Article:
paying out your small money until all have had some, or .. do what most come to do, tell them off. This won't usually help much, until you are rescued by another generous giver, or
you manage to get away somehow. Needless to say this can be quite bothering and can interfere with your enjoying the Main Gate of the Mosque. If possible, have a good look. The original islamic features of the 10Th century mosque have been lost in reconstructions over the last 1000 years, but the moon-gazing tower is still there.
Niu Jie Mosque Name Plate.
Using the higher up platform of the moon-gazing tower the early founders and successive Mullah's could gaze out over the low structures of the Hutong to watch the night sky and make astronomical observations related to Faith and Science.  The waxing and waning of the Moon, dictating dates for the holy days and festivals of the Islamic Faith was especially important.
Today the surrounding buildings and usual smog would block such a view, but the tower remains an attractive sight.
Traditional Dancers from a Muslim Minority during a Fair in Ox Street.
At regular times, especially after end-of-day prayers, the Gate is also a stop-off point for local uygur and hui-muslim rickshaw vendors who drive their rickshaws laden with tasty and healthy muslim snacks up to the Gate to find customers willing to have a bite. Interesting flavors and smells fill the air while locals and curious tourists alike have their try, or have their nut-cakes and other items weighed for taking home to the surrounding
Hutong. Get your taste while enjoying the scene and athmosphere at the Mosque Gate. As an important boulevard, Niu Jie is usually busy. Bicycles move in hordes past the Mosque Gate during rush hours. Some caution is necessary. Otherwise, the Gate seems a bit of a secluded spot away from the worst car traffic and noise, due to the decorated Screen Wall seperating the road from the Mosque and its Gate.
on Bicycles at Rush Hour, Beijing, China
People on Bicycles at Rush Hour, Beijing, China Photographic Print
Pavloff, N
The surrounding area, along Guang'An Men Boulevard, Everlasting Spring Street and around Ox Street and its ancient mosque is home to the largest community for ethnic minorities in Beijing. Formerly known as LiuHe Village, the area has no less than 28 ethnic nationalities including Han, Hui, Manchu, Korean, Mongol and Uygur. Among its 54,000 total population, the Hui (islamic) nationality takes up some 12,000, or 23 percent. As may have been expected in the current Xuanwu District, people of different nationalities and cultural backgrounds live harmoniously among eachother, celebrating Festivals regularly. Don't miss out on the Fast-Breaking Festival, the highpoint of the year when muslim artists and faithful descend on the area to dance, eat and enjoy. The fast-breaking festival is a delightful event attracting visitors from all over the world.
Have a look around inside the Mosque
According to Legend, the Niu Jie' was accused of being a gathering point of rebels during the Kangxi Reign (1661 AD - 1722 AD) of the Qing Dynasty. At some Time a non-to-bright Court Official in search of promotion
reported a clan of white-capped people worshipping a rebellious chief named Mu as their true God rather than the Kangxi Emperor, their overlord. Supposedly they were seen gathering in a place at Niu Jie, where non-white capped people were not allowed and had declared to fight to the death against the Ching Dynasty if they were not allowed to go about their own business. This was open rebellion !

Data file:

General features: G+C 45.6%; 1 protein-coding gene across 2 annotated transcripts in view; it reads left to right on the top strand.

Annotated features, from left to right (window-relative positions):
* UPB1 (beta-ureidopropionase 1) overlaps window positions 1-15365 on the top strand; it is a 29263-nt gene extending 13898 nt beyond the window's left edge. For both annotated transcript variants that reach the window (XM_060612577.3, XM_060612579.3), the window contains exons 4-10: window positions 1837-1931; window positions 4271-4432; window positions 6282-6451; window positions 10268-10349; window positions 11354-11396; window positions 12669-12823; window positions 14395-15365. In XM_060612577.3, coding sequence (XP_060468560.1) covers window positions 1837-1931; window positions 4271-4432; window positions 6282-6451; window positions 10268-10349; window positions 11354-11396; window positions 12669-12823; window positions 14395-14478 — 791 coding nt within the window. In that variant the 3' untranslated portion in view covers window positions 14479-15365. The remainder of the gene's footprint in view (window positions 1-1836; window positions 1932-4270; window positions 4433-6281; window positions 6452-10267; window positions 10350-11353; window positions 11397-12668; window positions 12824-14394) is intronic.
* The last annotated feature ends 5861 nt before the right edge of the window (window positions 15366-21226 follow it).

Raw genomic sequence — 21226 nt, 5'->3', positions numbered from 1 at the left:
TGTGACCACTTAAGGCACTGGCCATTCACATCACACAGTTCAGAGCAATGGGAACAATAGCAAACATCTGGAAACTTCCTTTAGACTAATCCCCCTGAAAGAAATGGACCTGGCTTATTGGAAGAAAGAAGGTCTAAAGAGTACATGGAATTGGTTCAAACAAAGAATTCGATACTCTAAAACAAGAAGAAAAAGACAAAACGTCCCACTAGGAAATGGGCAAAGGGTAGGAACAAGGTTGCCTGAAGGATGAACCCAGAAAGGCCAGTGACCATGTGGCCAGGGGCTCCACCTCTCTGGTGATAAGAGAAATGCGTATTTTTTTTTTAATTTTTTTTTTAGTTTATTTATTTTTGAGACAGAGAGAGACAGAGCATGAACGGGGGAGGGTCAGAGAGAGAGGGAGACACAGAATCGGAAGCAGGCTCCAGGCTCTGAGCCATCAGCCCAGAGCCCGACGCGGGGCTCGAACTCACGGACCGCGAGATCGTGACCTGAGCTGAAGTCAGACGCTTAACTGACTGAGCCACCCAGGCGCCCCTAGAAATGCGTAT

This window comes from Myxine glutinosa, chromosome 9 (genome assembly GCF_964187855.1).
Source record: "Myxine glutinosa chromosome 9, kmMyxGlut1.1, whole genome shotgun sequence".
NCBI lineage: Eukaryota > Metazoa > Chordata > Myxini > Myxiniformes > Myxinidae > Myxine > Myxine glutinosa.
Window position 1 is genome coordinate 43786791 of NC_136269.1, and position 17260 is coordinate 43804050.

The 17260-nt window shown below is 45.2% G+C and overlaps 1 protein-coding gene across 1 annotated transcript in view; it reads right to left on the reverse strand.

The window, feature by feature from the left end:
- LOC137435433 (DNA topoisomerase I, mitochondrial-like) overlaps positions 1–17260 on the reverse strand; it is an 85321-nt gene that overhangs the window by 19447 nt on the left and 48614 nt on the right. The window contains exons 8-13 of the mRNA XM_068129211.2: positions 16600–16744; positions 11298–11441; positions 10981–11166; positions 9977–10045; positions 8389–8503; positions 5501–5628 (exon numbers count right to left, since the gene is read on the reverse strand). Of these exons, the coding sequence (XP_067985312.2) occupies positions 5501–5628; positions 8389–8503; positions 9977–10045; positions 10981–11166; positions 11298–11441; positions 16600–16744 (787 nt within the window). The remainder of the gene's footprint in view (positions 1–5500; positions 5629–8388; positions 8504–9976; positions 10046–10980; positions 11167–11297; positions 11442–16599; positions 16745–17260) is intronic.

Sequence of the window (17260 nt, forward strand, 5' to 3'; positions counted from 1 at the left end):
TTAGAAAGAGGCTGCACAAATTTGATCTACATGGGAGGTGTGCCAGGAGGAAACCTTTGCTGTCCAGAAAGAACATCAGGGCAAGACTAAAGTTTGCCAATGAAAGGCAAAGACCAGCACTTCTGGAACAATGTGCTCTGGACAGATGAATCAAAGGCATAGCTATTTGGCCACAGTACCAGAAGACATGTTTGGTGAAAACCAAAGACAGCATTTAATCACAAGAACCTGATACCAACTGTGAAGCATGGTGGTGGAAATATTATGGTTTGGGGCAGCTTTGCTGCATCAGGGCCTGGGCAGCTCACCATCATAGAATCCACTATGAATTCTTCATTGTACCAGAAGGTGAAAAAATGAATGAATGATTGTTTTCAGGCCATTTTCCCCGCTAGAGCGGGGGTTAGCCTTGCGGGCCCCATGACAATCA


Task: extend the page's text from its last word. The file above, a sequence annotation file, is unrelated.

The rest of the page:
Although the story seems somewhat unbelievable since the muslims had been in this area of the city at least since the days of the Yuan Dynasty (1271 AD - 1368 AD) and Kangxi had personally led the Military Campaigns to re-subdue the Muslim Tribes of the West, it is said that the Kangxi Emperor visited by himself to investigate and conduct a plain-clothes undercover operation to find out more about the alledged plot.
Ofcourse, the unfortunate official was found guilty of slandering ethnic minorities and having a dangerous ignorance that could endanger the court. Mu is the chinese name of Allah. The official was officialy executed, however some good came from the affair. It did result in a new chinese translation of the Koran Muslim Holy Book
(Ps- This Legend may have originated as a Court concocted Propaganda Story helped into the World in order to "Win the Hearts and Minds" of the Hui in the aftermath of the Chinese Invasions of Ningxia and Xinjiang Tribal Lands).
Visit the Old Remnant of the ChongwenMen Muslim Hutong !
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Other Historic Mosques in Beijing
DongSi QingZhen Si - DongSi Mosque
Introduction and Ditections to Dongsi Mosque
Although small in size, hidden in location and not on most tour programs,Dong Si, as one of the 11 Remaining historic Mosques in China, is one of Beijing's and China's number One Islamic Monuments !
Go to small Dong Si, Eastern Temple or read our small introduction of a modest little corner of the DongCheng District. Dong Si is the Headquarters of the Beijing Islamic association and heart of the Dongcheng Muslim Community.
Overview of the History and Spread of Islam in China
For More Information on The History of Islam in China during the Qing Dynasty , and various Muslim Uprisings, please go our Report Page -
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This page was last updated on: June 7, 2017
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- Niu Jie (Ox Street) Mosque (1) Directions and Introduction
- Niu Jie (Ox Street) Mosque (2) Interior / The Mosque
- Niu Jie (3) Hui Islamic Association Headquarters
- Niu Jie Online Sources (4) Online Sources